Wisconsin Remains an Ag Export Leader

Consumers around the world continue to buy more Wisconsin foods and agricultural products, according to data released by the Wisconsin Department of Agriculture, Trade and Consumer Protection.

Wisconsin farms and agribusinesses have exported nearly $2.8 billion worth of agricultural products to 138 countries so far this year, a 17 percent increase over the same period in 2013.

“Our state was built on the success of our hard-working farmers, and others in the agriculture industry,” Gov. Scott Walker said.  “We will continue to support advances in technology, and promote expansion, so those working in agriculture can grow their business, increase exports, and create jobs.”

Wisconsin held its position as the No. 12 state for agricultural exports. The value of the state’s top five agricultural products increased, as did the value of sales to each of Wisconsin’s top five agricultural export markets compared to the first three quarters of 2013.

“Wisconsin’s agricultural sector continues to respond to worldwide demand for safe, high-quality food and products,” DATCP Secretary Ben Brancel said. “When these companies move into new markets, they strengthen their businesses, strengthen Wisconsin’s economy and help feed the world.”

Exports of dairy products, including dairy derivatives such as lactose and casein, are valued at $392 million, a 19 percent increase compared to the first three quarters of 2013. Wisconsin ranks third among U.S. states in the export of these products.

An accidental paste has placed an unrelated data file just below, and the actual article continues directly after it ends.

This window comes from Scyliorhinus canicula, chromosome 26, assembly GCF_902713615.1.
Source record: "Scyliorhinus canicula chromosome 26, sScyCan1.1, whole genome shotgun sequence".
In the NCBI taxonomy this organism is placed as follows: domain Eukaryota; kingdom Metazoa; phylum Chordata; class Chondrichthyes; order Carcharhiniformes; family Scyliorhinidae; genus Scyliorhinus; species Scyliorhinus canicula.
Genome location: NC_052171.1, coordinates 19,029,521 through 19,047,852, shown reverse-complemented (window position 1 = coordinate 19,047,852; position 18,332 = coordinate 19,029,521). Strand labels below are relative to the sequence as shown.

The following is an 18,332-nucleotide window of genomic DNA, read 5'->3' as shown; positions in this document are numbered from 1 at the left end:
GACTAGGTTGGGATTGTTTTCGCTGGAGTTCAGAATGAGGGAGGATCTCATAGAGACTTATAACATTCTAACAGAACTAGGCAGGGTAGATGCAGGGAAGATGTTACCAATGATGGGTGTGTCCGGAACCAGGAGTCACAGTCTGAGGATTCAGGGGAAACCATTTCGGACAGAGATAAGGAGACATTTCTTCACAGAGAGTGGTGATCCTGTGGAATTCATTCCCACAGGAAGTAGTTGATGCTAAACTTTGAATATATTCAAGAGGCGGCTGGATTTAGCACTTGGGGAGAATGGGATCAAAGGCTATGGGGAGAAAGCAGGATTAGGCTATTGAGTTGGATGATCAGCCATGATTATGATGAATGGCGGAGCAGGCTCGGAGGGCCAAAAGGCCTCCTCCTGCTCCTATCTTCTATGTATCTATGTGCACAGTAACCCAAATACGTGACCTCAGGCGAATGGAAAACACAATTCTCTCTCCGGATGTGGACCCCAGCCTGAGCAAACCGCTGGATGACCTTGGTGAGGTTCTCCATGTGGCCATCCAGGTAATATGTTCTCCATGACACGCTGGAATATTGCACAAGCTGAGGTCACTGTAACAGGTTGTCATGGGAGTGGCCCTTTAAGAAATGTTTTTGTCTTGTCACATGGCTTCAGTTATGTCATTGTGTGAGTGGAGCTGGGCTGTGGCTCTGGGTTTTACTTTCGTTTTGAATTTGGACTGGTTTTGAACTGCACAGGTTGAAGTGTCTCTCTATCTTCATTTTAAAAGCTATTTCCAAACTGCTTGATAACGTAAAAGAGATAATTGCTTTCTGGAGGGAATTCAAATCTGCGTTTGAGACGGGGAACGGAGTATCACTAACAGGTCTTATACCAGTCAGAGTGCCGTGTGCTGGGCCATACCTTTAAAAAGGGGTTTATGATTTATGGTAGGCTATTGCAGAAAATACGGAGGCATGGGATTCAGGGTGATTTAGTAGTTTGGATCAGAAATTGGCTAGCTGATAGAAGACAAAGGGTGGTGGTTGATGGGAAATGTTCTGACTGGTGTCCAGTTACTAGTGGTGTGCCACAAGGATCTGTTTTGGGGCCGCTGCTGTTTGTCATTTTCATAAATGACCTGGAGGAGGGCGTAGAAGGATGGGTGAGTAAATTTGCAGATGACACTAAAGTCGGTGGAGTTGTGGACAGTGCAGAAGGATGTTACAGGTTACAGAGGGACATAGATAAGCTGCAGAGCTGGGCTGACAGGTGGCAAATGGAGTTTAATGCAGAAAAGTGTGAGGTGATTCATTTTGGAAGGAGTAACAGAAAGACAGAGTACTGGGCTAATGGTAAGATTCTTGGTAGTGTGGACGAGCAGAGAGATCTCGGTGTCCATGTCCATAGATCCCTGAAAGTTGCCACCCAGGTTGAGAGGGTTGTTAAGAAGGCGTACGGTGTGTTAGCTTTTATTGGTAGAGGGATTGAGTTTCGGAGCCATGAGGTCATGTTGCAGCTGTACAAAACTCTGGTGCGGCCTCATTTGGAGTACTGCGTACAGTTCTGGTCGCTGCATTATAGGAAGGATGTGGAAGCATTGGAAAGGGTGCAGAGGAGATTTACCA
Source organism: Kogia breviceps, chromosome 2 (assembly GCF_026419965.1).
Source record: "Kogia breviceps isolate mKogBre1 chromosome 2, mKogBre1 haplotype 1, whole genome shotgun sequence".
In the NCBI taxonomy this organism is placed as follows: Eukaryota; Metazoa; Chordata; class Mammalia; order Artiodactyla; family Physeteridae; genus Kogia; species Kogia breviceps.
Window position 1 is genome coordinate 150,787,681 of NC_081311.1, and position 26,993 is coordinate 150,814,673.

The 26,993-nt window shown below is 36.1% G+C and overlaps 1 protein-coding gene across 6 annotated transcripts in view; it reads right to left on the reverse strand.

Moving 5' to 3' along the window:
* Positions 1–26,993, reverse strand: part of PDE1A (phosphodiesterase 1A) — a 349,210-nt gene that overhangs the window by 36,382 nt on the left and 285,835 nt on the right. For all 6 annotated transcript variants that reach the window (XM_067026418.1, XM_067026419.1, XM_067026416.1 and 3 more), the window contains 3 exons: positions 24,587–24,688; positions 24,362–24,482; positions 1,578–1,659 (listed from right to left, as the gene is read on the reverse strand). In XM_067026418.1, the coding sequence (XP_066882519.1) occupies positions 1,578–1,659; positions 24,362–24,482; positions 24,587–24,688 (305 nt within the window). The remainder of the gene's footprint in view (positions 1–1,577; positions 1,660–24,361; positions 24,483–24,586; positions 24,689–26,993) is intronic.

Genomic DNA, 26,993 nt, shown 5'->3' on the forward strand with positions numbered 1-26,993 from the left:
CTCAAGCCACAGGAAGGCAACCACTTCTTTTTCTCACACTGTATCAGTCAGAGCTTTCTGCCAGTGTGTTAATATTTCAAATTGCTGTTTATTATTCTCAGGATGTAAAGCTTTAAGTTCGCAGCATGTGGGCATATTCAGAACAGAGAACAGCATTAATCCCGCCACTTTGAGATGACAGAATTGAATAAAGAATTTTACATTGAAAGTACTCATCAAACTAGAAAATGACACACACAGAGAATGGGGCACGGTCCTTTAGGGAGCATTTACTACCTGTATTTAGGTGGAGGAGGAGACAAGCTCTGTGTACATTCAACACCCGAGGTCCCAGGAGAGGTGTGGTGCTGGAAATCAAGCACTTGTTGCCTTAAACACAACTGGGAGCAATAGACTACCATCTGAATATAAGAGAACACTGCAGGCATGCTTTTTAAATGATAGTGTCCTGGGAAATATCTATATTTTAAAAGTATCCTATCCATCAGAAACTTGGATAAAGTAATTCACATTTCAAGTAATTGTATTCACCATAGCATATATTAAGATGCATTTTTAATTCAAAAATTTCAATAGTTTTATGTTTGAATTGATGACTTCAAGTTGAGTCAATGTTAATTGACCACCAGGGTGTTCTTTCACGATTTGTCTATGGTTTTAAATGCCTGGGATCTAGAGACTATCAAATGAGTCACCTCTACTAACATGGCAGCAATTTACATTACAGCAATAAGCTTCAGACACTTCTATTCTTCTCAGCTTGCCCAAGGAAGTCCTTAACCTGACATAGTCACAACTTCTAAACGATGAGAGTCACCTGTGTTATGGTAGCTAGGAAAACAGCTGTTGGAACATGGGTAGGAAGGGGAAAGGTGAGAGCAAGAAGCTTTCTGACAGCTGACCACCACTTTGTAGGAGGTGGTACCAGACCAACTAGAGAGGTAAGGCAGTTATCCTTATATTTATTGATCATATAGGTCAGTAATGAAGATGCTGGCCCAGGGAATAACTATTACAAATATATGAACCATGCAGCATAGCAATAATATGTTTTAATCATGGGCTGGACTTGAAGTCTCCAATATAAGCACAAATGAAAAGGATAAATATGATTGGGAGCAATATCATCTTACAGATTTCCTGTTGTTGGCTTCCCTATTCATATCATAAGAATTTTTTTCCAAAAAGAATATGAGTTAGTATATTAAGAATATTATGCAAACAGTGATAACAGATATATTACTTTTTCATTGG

Part of that growth in dairy exports can be attributed to $88.7 million in exports to Mexico, a 29 percent increase, and $55.3 million in exports to China, a 77 percent increase, compared to the same time last year. In Mexico, the products showing the most growth are milk concentrate, whey protein, cheese, butter and oils and buttermilk. In China they include whey, sweet concentrated milk, cream, cheese and curd.

Wisconsin ranks first among U.S. states exporting bovine genetics, whey, ginseng, processed sweet corn, mink fur skins and processed cranberries. Wisconsin ranks second in cheese exports.

“We are pleased to see this growth, but there are still plenty of opportunities for Wisconsin companies to export their products to other countries,” Brancel said. “The members of DATCP’s International Trade Team can provide technical assistance and resources to Wisconsin farms and agribusinesses, whether they are new to exporting or wish to expand their current reach.”


Source: Antigo Daily Journal

A corn harvester worked near Mattoon on a sunny, but wintry day recently.

A corn harvester worked near Mattoon on a sunny, but wintry day recently.